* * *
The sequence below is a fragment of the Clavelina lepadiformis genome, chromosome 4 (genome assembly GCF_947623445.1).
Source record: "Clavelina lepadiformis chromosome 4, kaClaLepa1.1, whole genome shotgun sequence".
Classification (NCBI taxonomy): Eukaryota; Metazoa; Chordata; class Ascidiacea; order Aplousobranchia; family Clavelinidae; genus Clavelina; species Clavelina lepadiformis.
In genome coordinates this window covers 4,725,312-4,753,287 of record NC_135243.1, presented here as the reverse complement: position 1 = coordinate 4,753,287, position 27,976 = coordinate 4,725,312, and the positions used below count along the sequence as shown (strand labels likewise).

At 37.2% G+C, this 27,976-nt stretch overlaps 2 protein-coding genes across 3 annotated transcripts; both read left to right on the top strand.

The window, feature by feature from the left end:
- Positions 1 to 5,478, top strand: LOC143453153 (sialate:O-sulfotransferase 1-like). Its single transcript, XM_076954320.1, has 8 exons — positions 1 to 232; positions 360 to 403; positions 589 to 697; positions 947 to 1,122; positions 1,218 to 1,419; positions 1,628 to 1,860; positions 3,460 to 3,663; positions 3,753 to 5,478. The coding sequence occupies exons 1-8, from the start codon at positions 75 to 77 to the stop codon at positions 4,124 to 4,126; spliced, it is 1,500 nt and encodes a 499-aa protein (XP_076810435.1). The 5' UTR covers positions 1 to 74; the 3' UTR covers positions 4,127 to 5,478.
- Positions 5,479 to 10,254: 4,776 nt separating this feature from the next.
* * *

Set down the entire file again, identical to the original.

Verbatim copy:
The sequence below is a fragment of the Clavelina lepadiformis genome, chromosome 4 (genome assembly GCF_947623445.1).
Source record: "Clavelina lepadiformis chromosome 4, kaClaLepa1.1, whole genome shotgun sequence".
Classification (NCBI taxonomy): Eukaryota; Metazoa; Chordata; class Ascidiacea; order Aplousobranchia; family Clavelinidae; genus Clavelina; species Clavelina lepadiformis.
In genome coordinates this window covers 4,725,312-4,753,287 of record NC_135243.1, presented here as the reverse complement: position 1 = coordinate 4,753,287, position 27,976 = coordinate 4,725,312, and the positions used below count along the sequence as shown (strand labels likewise).

At 37.2% G+C, this 27,976-nt stretch overlaps 2 protein-coding genes across 3 annotated transcripts; both read left to right on the top strand.

The window, feature by feature from the left end:
- Positions 1 to 5,478, top strand: LOC143453153 (sialate:O-sulfotransferase 1-like). Its single transcript, XM_076954320.1, has 8 exons — positions 1 to 232; positions 360 to 403; positions 589 to 697; positions 947 to 1,122; positions 1,218 to 1,419; positions 1,628 to 1,860; positions 3,460 to 3,663; positions 3,753 to 5,478. The coding sequence occupies exons 1-8, from the start codon at positions 75 to 77 to the stop codon at positions 4,124 to 4,126; spliced, it is 1,500 nt and encodes a 499-aa protein (XP_076810435.1). The 5' UTR covers positions 1 to 74; the 3' UTR covers positions 4,127 to 5,478.
- Positions 5,479 to 10,254: 4,776 nt separating this feature from the next.